The Holy Places of Jaiva Dharma: Bhuh-mandala
BY: SUN STAFF
Bhaktivedanta Book Trust
Mar 21, 2014 CANADA (SUN) A serial presentation of the holy places mentioned in the Jaiva Dharma of Srila Bhaktivinoda Thakur - Part 33.
Next on the Jaiva Dharma 'Glossary of Places' is Bhuh-mandala, and the sacred place following that on the list is Bhuvah. These planetary designations were mentioned in our last segment on Bhuh, Earth planet, as we began to explore how the term 'bhuh' is variously used.
As described in the 'Glossary of Places':
We find no mention at all of Bhuh-mandala (or Bhu-mandala) in either of the translations of Jaiva Dharma we're working with. But as demonstrated in yesterday's segment, the term bhuh has many connotations related to planetary spheres and systems.
Bhu-mandala is mentioned many places in Srimad Bhagavatam, particularly in the 5th Canto. It was also a topic of much discussion between Srila Prabhupada and the devotees over several days in July 1977 in Vrindavan, as they explored how best to execute artistic renderings of Jambudvipa, Bhu-mandala, etc.
The 5th Canto describes how Bhu-mandala was created:
"When Priyavrata drove his chariot behind the sun, the rims of his chariot wheels created impressions that later became seven oceans, dividing the planetary system known as Bhu-mandala into seven islands." (SB 5.1.31)
Sometimes the planets in outer space are called islands. We have experience of various types of islands in the ocean, and similarly the various planets, divided into fourteen lokas, are islands in the ocean of space. As Priyavrata drove his chariot behind the sun, he created seven different types of oceans and planetary systems, which altogether are known as Bhu-mandala, or Bhuloka. In the Gayatri mantra, we chant, om bhur bhuvah svah tat savitur varenyam. Above the Bhuloka planetary system is Bhuvarloka, and above that is Svargaloka, the heavenly planetary system. All these planetary systems are controlled by Savita, the sun-god. By chanting the Gayatri mantra just after rising early in the morning, one worships the sun-god."
The history of Bhu-mandala's creation and physical characteristics are further described in 5th Canto, chapter sixteen, in the discussion between Maharaja Pariksit and Sri Sukadeva Goswami.
"While describing the character of Maharaja Priyavrata and his descendants, Sukadeva Gosvami also described Meru Mountain and the planetary system known as Bhu-mandala. Bhu-mandala is like a lotus flower, and its seven islands are compared to the whorl of the lotus. The place known as Jambudvipa is in the middle of that whorl. In Jambudvipa there is a mountain known as Sumeru, which is made of solid gold. The height of this mountain is 84,000 yojanas, of which 16,000 yojanas are below the earth. Its width is estimated to be 32,000 yojanas at its summit and 16,000 yojanas at its foot. (One yojana equals approximately eight miles.) This king of mountains, Sumeru, is the support of the planet earth." (SB 5.16 Summary)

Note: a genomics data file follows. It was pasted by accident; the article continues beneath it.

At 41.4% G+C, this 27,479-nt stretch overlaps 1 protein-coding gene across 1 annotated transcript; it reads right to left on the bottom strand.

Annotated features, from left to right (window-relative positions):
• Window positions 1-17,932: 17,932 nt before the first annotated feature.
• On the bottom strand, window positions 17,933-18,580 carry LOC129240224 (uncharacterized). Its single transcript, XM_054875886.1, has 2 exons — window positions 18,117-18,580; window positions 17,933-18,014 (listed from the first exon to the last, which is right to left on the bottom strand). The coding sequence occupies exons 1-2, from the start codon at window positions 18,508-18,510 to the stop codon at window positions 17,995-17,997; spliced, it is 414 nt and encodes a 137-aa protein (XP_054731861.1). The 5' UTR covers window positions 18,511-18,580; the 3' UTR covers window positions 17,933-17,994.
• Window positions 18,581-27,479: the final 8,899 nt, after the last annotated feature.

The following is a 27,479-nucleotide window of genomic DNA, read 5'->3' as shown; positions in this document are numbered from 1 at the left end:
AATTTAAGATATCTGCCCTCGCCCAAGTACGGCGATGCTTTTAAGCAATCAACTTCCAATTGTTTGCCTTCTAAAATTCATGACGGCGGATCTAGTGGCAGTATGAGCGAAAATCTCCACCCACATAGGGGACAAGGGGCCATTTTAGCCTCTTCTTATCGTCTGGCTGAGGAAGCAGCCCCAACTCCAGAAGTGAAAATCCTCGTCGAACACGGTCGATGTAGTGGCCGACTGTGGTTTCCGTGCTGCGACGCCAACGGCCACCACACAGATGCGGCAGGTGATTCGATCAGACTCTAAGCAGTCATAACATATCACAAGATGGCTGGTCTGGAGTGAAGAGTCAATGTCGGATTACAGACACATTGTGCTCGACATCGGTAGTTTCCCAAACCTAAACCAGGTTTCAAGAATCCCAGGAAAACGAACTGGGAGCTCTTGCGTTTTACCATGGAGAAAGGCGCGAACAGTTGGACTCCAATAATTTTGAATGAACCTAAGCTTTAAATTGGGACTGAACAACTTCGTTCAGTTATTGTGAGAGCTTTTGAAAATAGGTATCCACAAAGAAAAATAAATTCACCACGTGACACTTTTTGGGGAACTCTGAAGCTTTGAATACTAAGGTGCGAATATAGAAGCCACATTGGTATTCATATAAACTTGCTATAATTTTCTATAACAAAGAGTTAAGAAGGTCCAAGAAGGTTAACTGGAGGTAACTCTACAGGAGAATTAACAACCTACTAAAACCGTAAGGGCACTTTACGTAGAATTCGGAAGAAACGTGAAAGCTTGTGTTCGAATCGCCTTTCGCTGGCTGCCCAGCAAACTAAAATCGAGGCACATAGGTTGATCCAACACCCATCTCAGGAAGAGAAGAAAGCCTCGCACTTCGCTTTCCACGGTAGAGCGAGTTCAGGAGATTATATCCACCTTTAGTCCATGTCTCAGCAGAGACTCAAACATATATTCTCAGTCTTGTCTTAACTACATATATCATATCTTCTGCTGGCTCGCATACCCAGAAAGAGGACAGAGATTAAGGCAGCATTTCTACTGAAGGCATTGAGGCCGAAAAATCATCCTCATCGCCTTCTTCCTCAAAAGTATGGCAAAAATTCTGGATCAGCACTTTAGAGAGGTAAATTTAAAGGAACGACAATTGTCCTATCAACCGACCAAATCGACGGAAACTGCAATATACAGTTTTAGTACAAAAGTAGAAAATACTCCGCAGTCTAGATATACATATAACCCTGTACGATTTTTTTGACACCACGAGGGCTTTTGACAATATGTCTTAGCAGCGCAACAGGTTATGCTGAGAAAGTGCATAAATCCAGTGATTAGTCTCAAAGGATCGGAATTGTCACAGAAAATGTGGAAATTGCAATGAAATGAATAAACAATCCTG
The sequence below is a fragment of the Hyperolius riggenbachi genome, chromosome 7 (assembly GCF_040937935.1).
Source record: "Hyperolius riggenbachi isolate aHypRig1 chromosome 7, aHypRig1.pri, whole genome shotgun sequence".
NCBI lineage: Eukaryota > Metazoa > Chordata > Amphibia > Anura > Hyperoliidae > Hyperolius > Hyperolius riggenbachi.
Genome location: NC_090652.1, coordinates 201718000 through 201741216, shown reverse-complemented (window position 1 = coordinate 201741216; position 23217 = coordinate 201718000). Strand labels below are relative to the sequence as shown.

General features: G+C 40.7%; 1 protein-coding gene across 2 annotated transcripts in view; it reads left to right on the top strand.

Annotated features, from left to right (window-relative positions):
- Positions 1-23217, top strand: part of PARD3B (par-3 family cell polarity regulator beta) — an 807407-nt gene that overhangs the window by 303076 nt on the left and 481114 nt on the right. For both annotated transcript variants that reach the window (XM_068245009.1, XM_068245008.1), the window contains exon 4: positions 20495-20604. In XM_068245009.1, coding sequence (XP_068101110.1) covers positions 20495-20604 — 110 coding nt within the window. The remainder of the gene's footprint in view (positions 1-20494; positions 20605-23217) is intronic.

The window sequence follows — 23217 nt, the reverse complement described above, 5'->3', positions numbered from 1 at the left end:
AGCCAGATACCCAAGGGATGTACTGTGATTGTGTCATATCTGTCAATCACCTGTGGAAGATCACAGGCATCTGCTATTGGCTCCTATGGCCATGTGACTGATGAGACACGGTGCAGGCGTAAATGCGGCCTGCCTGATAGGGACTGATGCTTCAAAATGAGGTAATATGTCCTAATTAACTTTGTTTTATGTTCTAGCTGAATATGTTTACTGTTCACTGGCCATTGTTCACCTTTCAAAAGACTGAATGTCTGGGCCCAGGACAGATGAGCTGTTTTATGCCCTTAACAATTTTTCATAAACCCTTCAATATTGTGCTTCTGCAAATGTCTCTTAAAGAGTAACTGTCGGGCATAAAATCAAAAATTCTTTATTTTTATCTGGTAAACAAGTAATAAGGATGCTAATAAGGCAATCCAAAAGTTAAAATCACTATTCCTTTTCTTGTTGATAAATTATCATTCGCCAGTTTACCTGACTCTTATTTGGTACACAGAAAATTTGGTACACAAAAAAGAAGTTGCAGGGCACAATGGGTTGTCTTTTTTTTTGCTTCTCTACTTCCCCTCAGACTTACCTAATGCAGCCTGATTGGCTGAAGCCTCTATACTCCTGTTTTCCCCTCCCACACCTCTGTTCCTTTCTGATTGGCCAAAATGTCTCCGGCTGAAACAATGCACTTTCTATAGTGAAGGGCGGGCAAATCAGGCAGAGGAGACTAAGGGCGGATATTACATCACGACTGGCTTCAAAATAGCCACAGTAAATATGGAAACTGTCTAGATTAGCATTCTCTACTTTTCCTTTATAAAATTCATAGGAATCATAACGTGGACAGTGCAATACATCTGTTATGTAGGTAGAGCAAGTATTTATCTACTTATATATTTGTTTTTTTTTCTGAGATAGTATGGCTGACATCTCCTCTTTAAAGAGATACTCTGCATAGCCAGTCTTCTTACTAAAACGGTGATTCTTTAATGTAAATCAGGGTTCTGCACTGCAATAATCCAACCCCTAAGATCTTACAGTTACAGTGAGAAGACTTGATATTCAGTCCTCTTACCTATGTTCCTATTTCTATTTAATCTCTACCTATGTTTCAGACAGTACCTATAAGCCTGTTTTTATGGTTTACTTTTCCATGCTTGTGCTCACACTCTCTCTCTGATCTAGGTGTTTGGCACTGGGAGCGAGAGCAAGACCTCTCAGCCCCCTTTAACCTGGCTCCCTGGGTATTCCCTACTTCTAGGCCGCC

In his Bhaktivedanta Purport to SB 5.16.1, Srila Prabhupada further explains:
"In this verse it is stated that the planetary system known as Bhu-mandala extends to the limits of the sunshine. According to modern science, the sunshine reaches earth from a distance of 93,000,000 miles. If we calculate according to this modern information, 93,000,000 miles can be considered the radius of Bhu-mandala. In the Gayatri mantra, we chant om bhur bhuvah svah. The word bhur refers to Bhu-mandala. Tat savitur varenyam: the sunshine spreads throughout Bhu-mandala. Therefore the sun is worshipable. The stars, which are known as naksatra, are not different suns, as modern astronomers suppose. From Bhagavad-gita (10.21) we understand that the stars are similar to the moon (naksatranam aham sasi). Like the moon, the stars reflect the sunshine. Apart from our modern distinguished estimations of where the planetary systems are located, we can understand that the sky and its various planets were studied long, long before Srimad-Bhagavatam was compiled. Sukadeva Gosvami explained the location of the planets, and this indicates that the information was known long, long before Sukadeva Gosvami related it to Maharaja Pariksit. The location of the various planetary systems was not unknown to the sages who flourished in the Vedic age." (SB 5.16.1)
Pariksit Maharaja requests Sukadeva Goswami to elaborate further upon the specific characteristics of Bhu-mandala, and in reply Srila Sukadeva stated the following:
"The planetary system known as Bhu-mandala resembles a lotus flower, and its seven islands resemble the whorl of that flower. The length and breadth of the island known as Jambudvipa, which is situated in the middle of the whorl, are one million yojanas [eight million miles]. Jambudvipa is round like the leaf of a lotus flower." (SB 5.16.5)
"Amidst these divisions, or varsas, is the varsa named Ilavrta, which is situated in the middle of the whorl of the lotus. Within Ilavrta-varsa is Sumeru Mountain, which is made of gold. Sumeru Mountain is like the pericarp of the lotuslike Bhu-mandala planetary system. The mountain's height is the same as the width of Jambudvipa--or, in other words, 100,000 yojanas [800,000 miles]. Of that, 16,000 yojanas [128,000 miles] are within the earth, and therefore the mountain's height above the earth is 84,000 yojanas [672,000 miles]. The mountain's width is 32,000 yojanas [256,000 miles] at its summit and 16,000 yojanas at its base." (SB 5.16.7)
"My dear King, in his orbit through Bhu-mandala, the sun-god traverses a distance of 95,100,000 yojanas [760,800,000 miles] at the speed of 2,000 yojanas and two krosas [16,004 miles] in a moment." (SB 5.21.19)
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